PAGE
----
Lung cancer and breast cancer survivor: Wait to worry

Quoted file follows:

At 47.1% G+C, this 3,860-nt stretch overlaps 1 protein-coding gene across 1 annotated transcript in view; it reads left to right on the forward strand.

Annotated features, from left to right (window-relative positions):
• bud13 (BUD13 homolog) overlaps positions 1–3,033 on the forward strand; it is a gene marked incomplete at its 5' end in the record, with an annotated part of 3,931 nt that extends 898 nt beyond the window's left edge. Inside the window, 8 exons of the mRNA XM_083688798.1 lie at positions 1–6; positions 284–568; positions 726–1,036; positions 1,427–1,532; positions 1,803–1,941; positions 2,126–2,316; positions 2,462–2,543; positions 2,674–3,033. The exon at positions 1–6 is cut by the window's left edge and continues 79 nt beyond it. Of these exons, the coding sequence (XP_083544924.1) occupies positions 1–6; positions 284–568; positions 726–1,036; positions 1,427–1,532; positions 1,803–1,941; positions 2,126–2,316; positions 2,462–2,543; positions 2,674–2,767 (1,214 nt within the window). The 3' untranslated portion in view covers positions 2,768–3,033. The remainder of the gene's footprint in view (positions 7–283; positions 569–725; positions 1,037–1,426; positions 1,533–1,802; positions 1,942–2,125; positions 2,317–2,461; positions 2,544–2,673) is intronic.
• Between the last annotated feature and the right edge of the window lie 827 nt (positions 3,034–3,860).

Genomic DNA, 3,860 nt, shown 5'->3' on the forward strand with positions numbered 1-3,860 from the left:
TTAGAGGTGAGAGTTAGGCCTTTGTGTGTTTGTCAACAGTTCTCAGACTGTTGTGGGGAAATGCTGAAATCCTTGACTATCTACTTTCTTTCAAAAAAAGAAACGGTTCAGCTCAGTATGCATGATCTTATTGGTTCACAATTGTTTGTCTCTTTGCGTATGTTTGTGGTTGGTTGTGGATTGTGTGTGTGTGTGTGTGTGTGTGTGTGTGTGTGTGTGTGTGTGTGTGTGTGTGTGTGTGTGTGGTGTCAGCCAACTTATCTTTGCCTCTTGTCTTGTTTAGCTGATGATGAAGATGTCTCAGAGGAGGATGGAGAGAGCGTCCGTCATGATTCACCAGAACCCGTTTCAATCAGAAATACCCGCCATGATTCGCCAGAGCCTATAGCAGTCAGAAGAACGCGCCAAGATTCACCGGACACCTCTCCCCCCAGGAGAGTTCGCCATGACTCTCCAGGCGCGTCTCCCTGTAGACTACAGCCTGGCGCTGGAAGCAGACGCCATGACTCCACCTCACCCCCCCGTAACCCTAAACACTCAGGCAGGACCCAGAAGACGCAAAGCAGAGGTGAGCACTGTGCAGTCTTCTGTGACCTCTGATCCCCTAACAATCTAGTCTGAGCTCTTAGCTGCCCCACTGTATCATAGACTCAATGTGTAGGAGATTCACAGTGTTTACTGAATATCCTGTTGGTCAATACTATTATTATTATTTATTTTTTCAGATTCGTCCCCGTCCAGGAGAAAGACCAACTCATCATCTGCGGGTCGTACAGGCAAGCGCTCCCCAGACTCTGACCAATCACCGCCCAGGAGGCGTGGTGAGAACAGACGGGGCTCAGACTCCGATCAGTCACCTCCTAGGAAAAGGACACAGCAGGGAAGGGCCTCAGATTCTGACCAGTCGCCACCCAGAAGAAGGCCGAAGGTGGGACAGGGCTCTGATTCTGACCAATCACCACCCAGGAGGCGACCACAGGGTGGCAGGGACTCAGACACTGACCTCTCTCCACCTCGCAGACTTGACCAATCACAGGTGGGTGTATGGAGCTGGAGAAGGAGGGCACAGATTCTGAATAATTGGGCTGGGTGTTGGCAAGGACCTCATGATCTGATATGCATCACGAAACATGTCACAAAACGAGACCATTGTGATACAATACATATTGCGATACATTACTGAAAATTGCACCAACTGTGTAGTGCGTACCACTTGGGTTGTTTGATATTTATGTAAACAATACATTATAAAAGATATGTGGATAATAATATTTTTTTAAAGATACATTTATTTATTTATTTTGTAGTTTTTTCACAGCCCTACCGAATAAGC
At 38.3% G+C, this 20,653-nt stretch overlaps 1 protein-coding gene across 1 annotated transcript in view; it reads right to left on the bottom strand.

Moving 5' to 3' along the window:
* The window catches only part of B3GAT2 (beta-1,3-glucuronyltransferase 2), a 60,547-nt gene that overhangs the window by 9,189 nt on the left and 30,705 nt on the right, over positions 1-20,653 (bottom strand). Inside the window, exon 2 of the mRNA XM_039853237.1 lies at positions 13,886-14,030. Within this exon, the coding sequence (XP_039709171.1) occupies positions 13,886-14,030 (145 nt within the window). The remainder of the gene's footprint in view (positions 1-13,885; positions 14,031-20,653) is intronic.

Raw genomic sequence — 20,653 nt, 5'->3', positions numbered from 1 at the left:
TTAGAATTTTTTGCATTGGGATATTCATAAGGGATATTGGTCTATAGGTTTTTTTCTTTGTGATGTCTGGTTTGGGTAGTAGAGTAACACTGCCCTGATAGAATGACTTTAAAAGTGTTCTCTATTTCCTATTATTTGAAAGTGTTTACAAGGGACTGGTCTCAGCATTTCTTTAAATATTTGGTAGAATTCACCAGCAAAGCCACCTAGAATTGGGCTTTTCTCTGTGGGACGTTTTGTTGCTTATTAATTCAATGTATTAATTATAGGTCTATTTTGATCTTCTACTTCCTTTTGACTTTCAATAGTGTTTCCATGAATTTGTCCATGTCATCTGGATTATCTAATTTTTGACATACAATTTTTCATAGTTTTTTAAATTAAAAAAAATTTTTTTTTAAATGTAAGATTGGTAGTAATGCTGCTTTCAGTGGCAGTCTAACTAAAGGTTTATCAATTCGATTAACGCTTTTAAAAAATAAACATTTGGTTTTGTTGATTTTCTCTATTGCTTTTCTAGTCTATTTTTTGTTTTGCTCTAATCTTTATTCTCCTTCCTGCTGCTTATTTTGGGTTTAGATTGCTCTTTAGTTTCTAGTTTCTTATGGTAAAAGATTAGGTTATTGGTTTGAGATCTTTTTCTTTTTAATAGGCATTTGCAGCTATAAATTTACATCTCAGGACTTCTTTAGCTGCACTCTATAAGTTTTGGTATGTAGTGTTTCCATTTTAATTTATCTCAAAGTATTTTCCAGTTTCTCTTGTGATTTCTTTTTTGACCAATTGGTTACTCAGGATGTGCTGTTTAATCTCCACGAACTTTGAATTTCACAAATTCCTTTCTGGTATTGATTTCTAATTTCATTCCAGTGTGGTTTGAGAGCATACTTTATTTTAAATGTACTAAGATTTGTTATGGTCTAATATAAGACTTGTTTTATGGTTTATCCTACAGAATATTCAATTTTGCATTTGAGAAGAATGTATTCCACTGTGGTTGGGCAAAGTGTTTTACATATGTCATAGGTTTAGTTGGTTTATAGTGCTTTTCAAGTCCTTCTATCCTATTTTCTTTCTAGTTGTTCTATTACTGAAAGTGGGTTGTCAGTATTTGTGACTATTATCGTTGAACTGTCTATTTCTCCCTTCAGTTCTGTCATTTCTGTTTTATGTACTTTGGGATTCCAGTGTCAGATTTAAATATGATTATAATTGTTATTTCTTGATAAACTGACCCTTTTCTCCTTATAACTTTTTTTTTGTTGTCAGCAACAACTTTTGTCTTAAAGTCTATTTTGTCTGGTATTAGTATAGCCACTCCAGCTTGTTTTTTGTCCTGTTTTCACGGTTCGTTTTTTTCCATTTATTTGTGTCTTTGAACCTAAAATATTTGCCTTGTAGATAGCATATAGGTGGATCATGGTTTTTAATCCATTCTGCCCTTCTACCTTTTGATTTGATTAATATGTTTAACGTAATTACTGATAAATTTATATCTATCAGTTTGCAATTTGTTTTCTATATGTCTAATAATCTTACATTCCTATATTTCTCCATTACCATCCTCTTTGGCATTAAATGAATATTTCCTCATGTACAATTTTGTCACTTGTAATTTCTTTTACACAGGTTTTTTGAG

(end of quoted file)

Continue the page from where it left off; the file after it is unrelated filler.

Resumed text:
Lung cancer and breast cancer survivor Dian Snowden has been through a lot in the past 16 years. Not only has faced two cancer diagnoses, but her husband, Fraser, was also diagnosed with bladder cancer in 2006. (Today, they’re both cancer-free.) The couple used many tactics to alleviate stress over the years, from exercise to music. But one particular motto has helped them a great deal: “Wait to worry.” Here’s how it works: If Dian starts to worry about an upcoming appointment, she’ll choose to wait until later to worry. She makes that decision each time the anxiety starts to creep in. And pretty soon, she’s put off worrying for so long that she hasn’t worried at all. “I try not to let external circumstances affect my chance for a sense of peace,” she says. “I need to have peace of mind to survive.” Learning when to worry Anxieties still come up naturally for Dian, but whenever she starts to feel them, she turns her attention to something else. “Personally, any time I’m engaged in worry, I feel like it’s a waste of precious time,” she says. But she didn’t always find it easy to shrug off worry and anxiety. It’s something she had to work at. “It took a conscious effort of years of practice and learning how to face my fears,” she says. Here are the practical methods Dian used to teach herself to put off worrying. Focus on others   Asking others about their lives has always helped Dian forget about her own. Even something as simple as inquiring about someone’s day has helped ease her...